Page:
treasure hunt

Educators at the University of Minnesota created a workbook, “Who gets Grandma’s yellow pie plate?”, to help people deal with personal property and inheritance issues.

We have used their workbook for our “Laugh + Learns” to encourage older adults to initiate conversations about distributing their “non-titled” and often sentimental items.

Of course, the “yellow pie plate” is not about houses, cottages, cars and bank accounts, but rather about Aunt Lucy’s silver candlesticks, Nana’s well-loved recipe book or Great Grandpa’s woodworking tools.

The other day, a friend and I were chatting about “yellow pie plates” and she shared this story about what happened in her family after her Mum passed away.

Mum had been a Nurse and had been diagnosed with a terminal illness. My friends laughed right out loud when she told me that her Mum felt “everyone should be diagnosed with a terminal illness, because you live differently”.

My friend and her two sisters wanted their Mum to move closer to them so they could visit easier and more often. Wishing to remain independent, Mum decided to stay in her own home so the daughters took turns driving to visit her.

Each trip to the family home was different and many conversations centered on the treasures in the house. Some of the stories behind these items were familiar; many were not.

All the while, Mum was secretly noting each daughter’s interest in the stories behind family keepsakes and using yellow sticky-notes to identify who she wanted to have things when she no longer needed them.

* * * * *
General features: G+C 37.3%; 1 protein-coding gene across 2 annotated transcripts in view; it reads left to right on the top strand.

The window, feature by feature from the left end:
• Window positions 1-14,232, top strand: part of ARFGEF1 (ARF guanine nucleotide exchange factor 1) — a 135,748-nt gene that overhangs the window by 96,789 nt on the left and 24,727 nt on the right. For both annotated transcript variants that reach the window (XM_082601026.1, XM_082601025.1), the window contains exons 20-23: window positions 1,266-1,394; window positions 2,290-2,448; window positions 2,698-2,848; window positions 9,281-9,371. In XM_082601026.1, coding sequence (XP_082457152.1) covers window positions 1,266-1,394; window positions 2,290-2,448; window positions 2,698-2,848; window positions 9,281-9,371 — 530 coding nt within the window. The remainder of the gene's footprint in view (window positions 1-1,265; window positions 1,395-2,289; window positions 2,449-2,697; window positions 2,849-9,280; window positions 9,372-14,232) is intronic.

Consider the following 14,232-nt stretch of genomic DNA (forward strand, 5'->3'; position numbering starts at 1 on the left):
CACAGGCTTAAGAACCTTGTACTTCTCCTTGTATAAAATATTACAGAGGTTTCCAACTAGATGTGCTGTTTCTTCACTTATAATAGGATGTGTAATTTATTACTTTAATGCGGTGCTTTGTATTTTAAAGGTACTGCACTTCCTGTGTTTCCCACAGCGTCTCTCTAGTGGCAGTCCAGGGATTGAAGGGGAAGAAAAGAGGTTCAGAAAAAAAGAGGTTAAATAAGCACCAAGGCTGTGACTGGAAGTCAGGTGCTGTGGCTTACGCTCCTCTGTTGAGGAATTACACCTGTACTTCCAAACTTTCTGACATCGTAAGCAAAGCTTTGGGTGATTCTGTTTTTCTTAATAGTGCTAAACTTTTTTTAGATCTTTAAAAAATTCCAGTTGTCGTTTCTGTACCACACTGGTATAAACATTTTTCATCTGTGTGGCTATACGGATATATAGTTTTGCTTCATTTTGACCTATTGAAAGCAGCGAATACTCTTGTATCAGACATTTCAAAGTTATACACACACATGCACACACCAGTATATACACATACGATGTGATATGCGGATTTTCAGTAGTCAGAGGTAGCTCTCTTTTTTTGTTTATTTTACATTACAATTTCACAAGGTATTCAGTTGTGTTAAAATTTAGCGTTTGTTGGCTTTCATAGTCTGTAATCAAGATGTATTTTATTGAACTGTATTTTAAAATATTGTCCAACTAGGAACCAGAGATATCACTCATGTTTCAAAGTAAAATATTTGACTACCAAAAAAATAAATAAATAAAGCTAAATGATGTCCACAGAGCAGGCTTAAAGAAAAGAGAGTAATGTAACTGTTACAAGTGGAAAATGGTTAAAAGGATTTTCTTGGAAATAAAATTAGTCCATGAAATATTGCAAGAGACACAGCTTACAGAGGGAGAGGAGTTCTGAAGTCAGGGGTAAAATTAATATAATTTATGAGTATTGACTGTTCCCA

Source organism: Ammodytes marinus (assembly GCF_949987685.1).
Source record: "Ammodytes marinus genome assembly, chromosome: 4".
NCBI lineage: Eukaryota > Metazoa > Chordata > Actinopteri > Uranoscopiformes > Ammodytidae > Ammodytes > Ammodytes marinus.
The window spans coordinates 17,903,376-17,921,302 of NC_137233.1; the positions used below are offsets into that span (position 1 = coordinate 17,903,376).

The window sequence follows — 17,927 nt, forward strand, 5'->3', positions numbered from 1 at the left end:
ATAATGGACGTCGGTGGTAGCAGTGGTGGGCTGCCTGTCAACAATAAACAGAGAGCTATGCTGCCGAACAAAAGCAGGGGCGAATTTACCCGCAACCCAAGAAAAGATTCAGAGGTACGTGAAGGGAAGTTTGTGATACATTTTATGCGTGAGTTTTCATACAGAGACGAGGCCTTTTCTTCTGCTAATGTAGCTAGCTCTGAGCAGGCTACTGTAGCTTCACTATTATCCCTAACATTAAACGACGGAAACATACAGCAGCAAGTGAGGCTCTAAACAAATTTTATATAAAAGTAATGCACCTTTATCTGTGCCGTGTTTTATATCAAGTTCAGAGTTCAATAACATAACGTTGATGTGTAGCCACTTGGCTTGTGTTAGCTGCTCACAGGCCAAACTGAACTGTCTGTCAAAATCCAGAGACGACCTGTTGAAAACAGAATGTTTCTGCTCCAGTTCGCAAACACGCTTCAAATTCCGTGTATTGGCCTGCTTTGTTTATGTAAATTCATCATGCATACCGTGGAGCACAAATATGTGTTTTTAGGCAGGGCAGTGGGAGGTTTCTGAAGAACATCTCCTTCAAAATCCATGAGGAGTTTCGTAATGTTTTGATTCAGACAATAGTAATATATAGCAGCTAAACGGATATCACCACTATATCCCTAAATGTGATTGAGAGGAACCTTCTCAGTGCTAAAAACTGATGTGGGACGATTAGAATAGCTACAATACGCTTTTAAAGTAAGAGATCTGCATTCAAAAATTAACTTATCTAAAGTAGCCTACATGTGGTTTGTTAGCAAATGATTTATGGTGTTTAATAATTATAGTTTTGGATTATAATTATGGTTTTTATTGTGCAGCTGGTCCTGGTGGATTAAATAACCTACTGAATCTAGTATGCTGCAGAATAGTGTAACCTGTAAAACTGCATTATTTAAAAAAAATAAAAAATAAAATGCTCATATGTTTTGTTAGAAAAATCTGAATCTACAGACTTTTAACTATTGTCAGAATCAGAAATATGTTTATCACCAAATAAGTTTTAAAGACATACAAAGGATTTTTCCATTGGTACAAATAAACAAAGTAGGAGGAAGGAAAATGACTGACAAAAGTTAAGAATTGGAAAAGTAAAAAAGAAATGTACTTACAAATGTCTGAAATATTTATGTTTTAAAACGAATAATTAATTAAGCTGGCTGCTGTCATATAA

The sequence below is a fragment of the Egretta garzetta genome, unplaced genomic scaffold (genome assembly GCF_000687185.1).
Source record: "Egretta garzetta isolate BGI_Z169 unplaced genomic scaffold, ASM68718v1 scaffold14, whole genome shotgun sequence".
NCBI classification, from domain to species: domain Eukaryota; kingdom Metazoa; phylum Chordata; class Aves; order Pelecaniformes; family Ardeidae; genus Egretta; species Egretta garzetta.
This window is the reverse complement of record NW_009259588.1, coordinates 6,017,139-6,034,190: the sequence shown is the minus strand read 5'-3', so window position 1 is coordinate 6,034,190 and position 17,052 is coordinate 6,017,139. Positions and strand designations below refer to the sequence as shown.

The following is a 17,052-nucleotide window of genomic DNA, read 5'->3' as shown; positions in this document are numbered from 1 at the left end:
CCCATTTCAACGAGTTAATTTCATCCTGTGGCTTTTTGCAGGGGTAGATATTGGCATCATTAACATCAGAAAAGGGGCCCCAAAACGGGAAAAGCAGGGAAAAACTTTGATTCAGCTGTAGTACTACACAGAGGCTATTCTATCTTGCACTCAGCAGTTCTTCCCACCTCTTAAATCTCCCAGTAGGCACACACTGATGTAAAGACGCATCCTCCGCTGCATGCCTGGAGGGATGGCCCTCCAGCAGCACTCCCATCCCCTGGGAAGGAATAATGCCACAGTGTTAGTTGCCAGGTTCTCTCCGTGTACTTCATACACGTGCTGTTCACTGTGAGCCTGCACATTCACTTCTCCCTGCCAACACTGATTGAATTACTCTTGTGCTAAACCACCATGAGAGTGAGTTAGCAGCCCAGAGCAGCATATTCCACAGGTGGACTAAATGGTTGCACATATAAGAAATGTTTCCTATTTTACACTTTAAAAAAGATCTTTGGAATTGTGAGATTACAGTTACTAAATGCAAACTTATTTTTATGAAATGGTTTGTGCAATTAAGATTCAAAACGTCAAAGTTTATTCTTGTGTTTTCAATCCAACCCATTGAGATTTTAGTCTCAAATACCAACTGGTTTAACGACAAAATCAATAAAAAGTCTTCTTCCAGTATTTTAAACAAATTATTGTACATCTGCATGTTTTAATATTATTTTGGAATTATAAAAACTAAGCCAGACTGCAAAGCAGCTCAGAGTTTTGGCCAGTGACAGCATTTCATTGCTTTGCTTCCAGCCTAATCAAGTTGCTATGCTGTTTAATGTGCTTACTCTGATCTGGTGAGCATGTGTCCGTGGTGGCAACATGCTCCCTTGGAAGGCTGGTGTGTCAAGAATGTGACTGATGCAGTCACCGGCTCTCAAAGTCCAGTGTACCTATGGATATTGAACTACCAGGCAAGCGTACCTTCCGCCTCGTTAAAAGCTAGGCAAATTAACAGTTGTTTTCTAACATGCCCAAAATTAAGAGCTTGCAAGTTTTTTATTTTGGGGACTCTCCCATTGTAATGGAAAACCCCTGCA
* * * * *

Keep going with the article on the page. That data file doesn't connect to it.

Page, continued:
The visits went on for some time and then, Mum passed away.

The task of clearing the family home took on new meaning for the three sisters. As my friend said, “It was like a treasure hunt for grown-ups”. Each time they found a note, they laughed and cried and recalled the many conversations they had had with their Mum.

Underneath one cup was this note, “I gave this cup and saucer to my Mum when I was six”.

Under the matching saucer, a second note added, “You gave me a cup and saucer when you were six…and you broke it when you were seven! This cup and saucer is for YOU.”

The sisters found all of the treasures, with notes attached, and then selected a few more keepsakes to pack and take to their homes.

After sharing tears and laughter, they decided to invite all of their Mum’s friends to stop by for tea, to share their stories and take an item or two home with them to remember their Mum.

The process was so much more personal because of the thoughtfulness of their Mum who knew in her heart the person who would treasure each item. 

With wisdom and sticky notes, she left a wonderful legacy for her daughters – the gift of memories to be cherished.

Karen Shinn

Karen Shinn

Downsizing Diva Co-Founder. Toronto East & North York

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